MEXICO CITY (Reuters) – The eye of Hurricane Rick came ashore on Mexico’s Pacific coast early on Monday, lashing the region with 100 mile-per-hour (MPH) winds and heavy rains that could trigger flash flooding and mudslides, the U.S. National Hurricane Center (NHC) said.
The storm, packing maximum sustained winds of 105 MPH (165 KM/H), was 15 miles (25 kilometers) north-northeast of the port of Lazaro Cardenas in Michoacan state as of 7:00 A.M. local time (1200 GMT), the Miami-based NHC said in a public advisory.
“Rapid weakening is expected today while Rick moves over land, and Rick is forecast to dissipate over the mountainous terrain of southern Mexico tonight or Tuesday,” it said.-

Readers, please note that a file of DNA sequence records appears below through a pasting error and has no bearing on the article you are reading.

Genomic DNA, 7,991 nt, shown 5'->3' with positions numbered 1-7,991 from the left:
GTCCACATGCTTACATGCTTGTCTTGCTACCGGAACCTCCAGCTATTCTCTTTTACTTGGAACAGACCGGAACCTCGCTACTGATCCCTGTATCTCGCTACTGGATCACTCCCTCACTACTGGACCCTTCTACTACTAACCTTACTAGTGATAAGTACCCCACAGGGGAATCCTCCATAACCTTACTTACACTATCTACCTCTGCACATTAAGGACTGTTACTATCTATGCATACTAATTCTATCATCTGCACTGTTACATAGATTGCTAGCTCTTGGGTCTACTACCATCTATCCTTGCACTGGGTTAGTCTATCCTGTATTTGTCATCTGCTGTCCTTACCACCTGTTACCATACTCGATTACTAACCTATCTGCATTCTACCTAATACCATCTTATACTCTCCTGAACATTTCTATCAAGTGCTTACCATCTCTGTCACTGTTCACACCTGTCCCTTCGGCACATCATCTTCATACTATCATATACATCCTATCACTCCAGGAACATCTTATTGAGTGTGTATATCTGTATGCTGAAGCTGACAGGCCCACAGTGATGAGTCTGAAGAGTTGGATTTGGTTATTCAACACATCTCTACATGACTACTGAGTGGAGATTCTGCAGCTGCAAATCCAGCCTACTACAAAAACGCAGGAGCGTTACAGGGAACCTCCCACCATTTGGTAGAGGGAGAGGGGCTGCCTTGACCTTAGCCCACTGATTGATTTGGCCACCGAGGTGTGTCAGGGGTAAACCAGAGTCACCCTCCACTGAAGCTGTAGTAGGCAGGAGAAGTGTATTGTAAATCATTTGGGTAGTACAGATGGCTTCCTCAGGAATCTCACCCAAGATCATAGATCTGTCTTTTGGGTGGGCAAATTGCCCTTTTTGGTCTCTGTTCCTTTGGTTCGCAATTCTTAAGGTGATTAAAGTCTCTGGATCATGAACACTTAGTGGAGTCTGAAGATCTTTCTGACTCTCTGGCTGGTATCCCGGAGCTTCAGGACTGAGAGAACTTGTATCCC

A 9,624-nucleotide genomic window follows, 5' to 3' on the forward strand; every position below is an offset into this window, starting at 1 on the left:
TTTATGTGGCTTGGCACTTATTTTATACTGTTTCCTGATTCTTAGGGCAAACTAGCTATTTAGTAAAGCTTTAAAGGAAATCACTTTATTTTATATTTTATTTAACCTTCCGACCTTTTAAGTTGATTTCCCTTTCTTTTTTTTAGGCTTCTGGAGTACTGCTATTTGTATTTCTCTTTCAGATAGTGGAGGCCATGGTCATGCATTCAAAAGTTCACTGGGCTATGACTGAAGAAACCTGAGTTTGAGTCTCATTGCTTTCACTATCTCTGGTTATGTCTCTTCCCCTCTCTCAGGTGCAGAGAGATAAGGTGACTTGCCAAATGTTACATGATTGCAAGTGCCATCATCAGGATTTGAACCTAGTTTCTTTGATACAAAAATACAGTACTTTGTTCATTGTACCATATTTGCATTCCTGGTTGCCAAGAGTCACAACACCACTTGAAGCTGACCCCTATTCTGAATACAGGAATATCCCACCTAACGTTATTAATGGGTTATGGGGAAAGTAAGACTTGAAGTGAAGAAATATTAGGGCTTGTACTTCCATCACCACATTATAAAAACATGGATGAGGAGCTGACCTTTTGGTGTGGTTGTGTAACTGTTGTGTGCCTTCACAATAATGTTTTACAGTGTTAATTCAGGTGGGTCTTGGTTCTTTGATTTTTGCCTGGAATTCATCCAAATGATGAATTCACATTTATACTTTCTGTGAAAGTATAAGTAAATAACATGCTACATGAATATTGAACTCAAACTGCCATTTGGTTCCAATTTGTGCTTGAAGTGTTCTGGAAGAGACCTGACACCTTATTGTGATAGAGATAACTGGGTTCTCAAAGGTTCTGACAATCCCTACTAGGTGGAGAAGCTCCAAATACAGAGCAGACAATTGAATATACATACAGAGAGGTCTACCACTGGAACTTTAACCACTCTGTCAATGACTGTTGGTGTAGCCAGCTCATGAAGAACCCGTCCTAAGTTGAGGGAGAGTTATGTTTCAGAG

Rick is forecast to move farther inland over southern Mexico throughout Monday and expected to produce 5 to 10 inches of rain, with isolated storm total amounts of 20 inches across parts of the Mexican states of Guerrero and Michoacan through Tuesday.
The heavy rains “will likely produce flash flooding and mudslides,” the NHC said.
Mexico’s civil protection agency told residents in the southern parts of those states to stay indoors as of Sunday evening.
Guerrero’s education ministry said classes in the coastal area would be suspended on Monday, warning of intense rain, strong gusts of wind, and high waves in the Costa Grande region.
Officials in Guerrero and Michoacan, as well as the coastal states of Colima, Jalisco, and Nayarit, were opening shelters in areas expected to get downpours, a government official told Televisa News.
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